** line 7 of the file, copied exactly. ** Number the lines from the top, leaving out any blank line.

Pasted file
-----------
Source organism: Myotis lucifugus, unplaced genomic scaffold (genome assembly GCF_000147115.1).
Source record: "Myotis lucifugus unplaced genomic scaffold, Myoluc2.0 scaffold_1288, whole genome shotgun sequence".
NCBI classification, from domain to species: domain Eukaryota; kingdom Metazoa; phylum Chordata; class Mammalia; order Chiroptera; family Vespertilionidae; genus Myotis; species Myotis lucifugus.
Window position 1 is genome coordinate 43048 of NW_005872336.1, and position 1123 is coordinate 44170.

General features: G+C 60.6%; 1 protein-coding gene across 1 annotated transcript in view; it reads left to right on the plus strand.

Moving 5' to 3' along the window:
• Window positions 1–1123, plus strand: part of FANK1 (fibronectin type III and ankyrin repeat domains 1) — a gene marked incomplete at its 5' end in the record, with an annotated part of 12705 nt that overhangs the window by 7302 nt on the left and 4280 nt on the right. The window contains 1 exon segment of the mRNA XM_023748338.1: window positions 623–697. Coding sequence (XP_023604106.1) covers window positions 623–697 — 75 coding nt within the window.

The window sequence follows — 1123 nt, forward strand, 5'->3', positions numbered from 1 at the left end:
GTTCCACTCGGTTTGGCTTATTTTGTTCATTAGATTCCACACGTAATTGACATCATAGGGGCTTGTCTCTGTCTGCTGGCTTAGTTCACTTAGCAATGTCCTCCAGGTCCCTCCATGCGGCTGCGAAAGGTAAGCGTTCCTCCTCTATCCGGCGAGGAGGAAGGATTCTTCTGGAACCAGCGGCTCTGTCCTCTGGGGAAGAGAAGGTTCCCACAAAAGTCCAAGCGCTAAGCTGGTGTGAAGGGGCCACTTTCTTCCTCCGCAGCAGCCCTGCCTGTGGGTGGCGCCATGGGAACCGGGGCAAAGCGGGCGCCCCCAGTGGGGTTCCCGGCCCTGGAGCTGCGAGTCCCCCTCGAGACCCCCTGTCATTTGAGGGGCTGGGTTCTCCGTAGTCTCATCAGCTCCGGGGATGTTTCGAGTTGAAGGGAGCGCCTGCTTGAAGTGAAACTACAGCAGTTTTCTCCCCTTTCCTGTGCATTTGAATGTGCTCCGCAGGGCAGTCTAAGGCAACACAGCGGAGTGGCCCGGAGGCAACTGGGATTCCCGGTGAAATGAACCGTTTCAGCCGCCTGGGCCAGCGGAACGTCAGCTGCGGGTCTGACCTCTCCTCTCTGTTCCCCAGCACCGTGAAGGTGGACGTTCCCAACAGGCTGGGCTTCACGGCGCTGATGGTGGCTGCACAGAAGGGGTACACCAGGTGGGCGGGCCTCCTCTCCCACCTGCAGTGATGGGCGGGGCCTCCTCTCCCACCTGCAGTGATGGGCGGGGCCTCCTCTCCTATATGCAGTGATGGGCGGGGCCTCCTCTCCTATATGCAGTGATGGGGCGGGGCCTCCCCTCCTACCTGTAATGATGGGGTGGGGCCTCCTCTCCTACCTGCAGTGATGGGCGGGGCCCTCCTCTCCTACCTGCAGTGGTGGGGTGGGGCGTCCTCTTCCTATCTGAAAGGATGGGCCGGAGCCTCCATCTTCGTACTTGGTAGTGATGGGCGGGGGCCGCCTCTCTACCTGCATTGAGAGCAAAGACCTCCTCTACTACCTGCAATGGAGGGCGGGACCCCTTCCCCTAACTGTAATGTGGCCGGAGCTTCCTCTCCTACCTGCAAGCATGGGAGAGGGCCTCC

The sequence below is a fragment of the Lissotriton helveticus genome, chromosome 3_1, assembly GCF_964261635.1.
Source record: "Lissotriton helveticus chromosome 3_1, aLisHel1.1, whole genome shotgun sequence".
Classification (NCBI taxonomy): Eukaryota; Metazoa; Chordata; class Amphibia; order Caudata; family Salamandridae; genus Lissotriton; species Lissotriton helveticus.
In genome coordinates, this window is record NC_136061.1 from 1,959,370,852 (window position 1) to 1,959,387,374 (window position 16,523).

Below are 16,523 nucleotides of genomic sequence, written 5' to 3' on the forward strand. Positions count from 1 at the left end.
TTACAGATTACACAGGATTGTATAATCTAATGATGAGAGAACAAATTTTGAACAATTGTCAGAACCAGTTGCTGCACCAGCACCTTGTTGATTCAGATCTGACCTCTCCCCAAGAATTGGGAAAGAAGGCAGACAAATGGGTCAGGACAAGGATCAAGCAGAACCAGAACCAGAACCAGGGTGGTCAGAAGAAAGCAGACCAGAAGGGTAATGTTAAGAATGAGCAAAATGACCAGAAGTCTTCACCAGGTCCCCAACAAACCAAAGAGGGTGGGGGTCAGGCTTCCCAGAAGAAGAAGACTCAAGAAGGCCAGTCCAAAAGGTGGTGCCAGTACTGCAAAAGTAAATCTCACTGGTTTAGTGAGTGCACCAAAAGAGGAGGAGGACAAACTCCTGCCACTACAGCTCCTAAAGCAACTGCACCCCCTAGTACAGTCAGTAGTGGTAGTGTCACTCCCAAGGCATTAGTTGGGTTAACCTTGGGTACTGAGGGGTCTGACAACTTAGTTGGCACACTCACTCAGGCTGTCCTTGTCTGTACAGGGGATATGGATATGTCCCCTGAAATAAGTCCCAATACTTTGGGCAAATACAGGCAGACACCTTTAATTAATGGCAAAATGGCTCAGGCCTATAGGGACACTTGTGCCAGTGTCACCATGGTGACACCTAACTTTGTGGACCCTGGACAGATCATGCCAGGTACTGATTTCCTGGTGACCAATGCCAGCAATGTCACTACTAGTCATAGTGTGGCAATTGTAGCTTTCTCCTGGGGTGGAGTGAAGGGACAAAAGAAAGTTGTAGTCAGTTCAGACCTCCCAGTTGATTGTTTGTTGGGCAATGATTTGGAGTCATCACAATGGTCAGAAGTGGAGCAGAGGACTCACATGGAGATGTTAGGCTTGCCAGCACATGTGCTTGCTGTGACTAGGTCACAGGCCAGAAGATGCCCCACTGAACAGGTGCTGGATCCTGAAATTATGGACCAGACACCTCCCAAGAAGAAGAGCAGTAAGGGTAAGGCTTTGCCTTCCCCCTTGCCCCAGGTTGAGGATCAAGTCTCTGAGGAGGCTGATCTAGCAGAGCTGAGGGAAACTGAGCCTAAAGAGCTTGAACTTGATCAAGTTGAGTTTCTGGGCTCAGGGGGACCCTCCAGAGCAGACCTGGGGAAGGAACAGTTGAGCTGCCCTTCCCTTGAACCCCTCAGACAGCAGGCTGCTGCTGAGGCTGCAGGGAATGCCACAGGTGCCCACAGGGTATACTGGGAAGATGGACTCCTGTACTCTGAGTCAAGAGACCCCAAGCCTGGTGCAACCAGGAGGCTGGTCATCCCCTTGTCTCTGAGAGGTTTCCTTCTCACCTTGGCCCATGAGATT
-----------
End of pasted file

• Window positions 1–1123, plus strand: part of FANK1 (fibronectin type III and ankyrin repeat domains 1) — a gene marked incomplete at its 5' end in the record, with an annotated part of 12705 nt that overhangs the window by 7302 nt on the left and 4280 nt on the right. The window contains 1 exon segment of the mRNA XM_023748338.1: window positions 623–697. Coding sequence (XP_023604106.1) covers window positions 623–697 — 75 coding nt within the window.